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Warlords Review (PS3)

October 17, 2012 Written by Jesse Meikle

Warlords is a modern remake of the 1980′s ATARI classic of the same name. Most HD rebirths simply recreate a classic’s visuals, tighten controls, and generally spray a thick layer of polish over everything, while retaining the classic formula. Warlords (PSN) goes beyond this trend, by incorporating several new mechanics that complicate, yet enhance the classic gameplay.

The original Warlords plays like a 4 player, competitive version of Breakout, where you’re trying to destroy your opponent’s castles, while protecting your own pixelated kingdom from up to 5 balls dragon discharged, fireballs ricocheting around the battlefield at a given time. You can hold onto and charge up a fireball, to unleash additional damage toward your (preoccupied if you’re smart) opponents. Your castle’s constructional integrity slowly erodes away for the duration of charge time.

So what does the PlayStation Network’s recreation add to this already unique take on brick breaking? A simplistic real time strategy game, right in the heart of the battlefield. I’ll abstain from going too far into depth here (for my own sanity), but essentially, through the manipulation of your henchman (called Snoots), you’re able to fight for different power ups, heal your fortress, or attack your opponents – all while deflecting up to 5 fireballs mind you. Oh, did I mention, there’s a giant black knight that will spawn every once in a while, and start wailing on your walls? Ya, keep an eye out for him.

Do all of these additions actually help the game? Originally, I might of argued against them; when I was first thrown into Warlords‘ color-coded chaos, it was quite off-putting. But after a few rounds, I started to realize that this RTS addition is an innovative, original way to obtain power-ups. I quickly started to appreciate Warlords for granting me control, and indirect influence over what’s happening, while simultaneously directly fending for myself via the core paddle gameplay.

Visually, Warlords is popping with charm. The Snoots are uniquely awkward, and humorously prone to sudden explosive deaths, and the actual Warlords that you’re implied to be filling the role of, are all themed around a specific color and element, everything under their control (Snoots, charged fireballs, etc) are visually coded based on this theme or element. This character-color association makes gameplay a little easier to keep track of. I did, however, notice a few instances where I briefly lost track of my lead Snoot, because the black knight had sword swiped him away from where I had last placed him. The game isn’t particularly cinematic, or story centered; but there’s some nice albeit low budget cutscenes in the form of victory animations, and Warlords’ tutorial mode that bring a surprising amount of character to Warlords, even if some of the up close animation is noticeably low textured.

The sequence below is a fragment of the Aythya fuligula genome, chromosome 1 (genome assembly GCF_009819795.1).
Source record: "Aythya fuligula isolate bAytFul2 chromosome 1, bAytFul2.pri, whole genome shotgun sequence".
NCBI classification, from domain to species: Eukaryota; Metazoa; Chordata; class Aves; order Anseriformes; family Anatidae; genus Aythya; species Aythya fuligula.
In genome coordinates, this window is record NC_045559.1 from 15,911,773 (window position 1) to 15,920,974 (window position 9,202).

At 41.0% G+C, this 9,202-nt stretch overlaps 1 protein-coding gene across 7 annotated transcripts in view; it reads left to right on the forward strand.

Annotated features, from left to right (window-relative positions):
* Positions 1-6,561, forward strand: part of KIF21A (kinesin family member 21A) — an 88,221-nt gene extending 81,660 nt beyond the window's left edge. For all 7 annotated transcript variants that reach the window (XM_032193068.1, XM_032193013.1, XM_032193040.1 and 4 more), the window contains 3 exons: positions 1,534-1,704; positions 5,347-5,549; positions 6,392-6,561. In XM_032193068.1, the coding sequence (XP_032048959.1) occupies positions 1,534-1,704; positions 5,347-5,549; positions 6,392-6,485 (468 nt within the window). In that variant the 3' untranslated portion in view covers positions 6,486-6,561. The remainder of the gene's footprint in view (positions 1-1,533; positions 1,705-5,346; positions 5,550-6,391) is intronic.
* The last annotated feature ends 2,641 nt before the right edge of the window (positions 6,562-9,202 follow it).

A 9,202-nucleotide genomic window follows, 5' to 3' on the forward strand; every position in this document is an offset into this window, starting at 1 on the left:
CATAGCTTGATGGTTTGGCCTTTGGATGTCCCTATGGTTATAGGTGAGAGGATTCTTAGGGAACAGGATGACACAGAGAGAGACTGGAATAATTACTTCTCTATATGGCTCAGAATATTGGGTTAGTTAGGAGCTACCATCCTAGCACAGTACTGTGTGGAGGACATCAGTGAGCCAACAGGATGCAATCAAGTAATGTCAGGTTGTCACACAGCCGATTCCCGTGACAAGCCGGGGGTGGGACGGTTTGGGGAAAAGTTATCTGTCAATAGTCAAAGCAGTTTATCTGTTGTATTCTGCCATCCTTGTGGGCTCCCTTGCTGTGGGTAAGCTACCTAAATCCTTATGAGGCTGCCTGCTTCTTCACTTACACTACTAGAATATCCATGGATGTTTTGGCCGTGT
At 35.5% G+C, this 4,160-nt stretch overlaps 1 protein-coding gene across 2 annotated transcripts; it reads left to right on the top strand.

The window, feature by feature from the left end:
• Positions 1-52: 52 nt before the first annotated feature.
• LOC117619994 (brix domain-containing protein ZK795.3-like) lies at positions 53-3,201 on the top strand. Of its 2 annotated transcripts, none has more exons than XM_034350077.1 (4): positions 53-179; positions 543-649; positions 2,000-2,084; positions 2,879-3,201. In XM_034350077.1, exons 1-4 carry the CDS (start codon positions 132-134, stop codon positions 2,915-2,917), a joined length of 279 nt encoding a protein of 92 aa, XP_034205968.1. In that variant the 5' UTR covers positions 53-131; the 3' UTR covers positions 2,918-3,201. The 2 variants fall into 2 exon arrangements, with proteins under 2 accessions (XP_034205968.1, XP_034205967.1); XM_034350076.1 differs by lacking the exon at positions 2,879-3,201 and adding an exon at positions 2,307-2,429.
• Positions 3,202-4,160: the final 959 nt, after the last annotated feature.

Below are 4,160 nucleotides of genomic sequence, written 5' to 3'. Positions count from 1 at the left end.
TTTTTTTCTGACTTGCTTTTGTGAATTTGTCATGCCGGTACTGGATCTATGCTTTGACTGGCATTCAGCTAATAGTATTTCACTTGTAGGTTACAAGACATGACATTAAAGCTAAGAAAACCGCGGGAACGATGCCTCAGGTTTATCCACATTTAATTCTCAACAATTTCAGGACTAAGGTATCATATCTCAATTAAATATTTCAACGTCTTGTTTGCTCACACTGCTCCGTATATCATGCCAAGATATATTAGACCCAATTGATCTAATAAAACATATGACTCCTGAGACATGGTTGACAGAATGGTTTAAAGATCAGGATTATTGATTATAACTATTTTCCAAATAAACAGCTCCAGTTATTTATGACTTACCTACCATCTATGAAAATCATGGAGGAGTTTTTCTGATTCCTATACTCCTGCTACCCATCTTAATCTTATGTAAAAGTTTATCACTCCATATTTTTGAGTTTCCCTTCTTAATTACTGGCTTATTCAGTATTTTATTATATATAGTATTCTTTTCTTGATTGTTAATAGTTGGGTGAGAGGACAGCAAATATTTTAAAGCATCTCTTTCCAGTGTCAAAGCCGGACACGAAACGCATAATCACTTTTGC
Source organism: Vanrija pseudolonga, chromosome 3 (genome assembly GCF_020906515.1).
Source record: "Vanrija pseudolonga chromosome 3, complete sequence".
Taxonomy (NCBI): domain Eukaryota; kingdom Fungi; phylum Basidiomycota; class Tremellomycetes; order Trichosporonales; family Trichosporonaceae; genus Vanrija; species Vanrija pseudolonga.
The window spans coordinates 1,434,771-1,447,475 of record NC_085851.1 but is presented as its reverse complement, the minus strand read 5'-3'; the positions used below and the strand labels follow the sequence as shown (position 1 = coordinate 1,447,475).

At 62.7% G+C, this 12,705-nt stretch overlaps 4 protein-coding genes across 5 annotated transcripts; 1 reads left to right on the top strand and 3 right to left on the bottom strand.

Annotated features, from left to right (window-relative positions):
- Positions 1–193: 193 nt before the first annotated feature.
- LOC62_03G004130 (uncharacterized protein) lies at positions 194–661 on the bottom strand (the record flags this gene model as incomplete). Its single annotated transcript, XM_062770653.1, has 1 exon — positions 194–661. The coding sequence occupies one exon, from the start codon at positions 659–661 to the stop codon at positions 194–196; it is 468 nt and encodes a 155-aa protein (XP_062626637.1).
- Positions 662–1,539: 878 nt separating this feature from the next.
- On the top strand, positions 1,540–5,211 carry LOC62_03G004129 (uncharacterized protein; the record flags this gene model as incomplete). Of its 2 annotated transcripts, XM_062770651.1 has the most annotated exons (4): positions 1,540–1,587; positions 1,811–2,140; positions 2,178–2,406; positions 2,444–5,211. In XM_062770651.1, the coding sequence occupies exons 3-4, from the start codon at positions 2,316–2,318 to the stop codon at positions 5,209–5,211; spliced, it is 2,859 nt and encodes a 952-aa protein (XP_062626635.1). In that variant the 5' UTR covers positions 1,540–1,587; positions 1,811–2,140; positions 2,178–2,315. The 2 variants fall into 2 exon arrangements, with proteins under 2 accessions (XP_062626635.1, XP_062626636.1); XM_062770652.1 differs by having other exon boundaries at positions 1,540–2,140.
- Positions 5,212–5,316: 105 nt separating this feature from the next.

Warlords plays host to a bevy of features, and modes, including: campaign, classic, 1 on 1, 2 on 2, and FFA. All of these modes (bar campaign) can be played locally, or online with up to 4 players. The campaign mode is really just a collection of 9 games of varying mode, and increasing difficulty. There’s a text story that scrolls as you’re selecting a level, but most players will probably forgo reading this, and just play the stage at hand instead. Campaign will take you anywhere from 1-2 hours to complete, depending on your skill level. Online, and local multiplayer is a lot of fun, though I never did see a single person playing online whenever I checked. So you’ll need to make sure you have friends around, or online if you’re hoping to play Warlords, with anyone other than yourself.

Warlords is a surprisingly fresh take on the brick breaking genre, with a pleasantly charming visual style, and a lot of personality. It definitely has it’s issues, but they almost never hinder the core gameplay experience.

7.5 Bronze Trohpy
  • Unique innovative gameplay
  • Fun chaotic experience with friends
  • Lots of modes, and voice chat enabled online multiplayer
  • A lot of personality is delivered through little
  • Clearly lacks polish in areas
  • Campaign isn't fleshed out well
  • Convoluted multitasking gameplay is initially off-putting
  • Good luck finding an online multiplayer match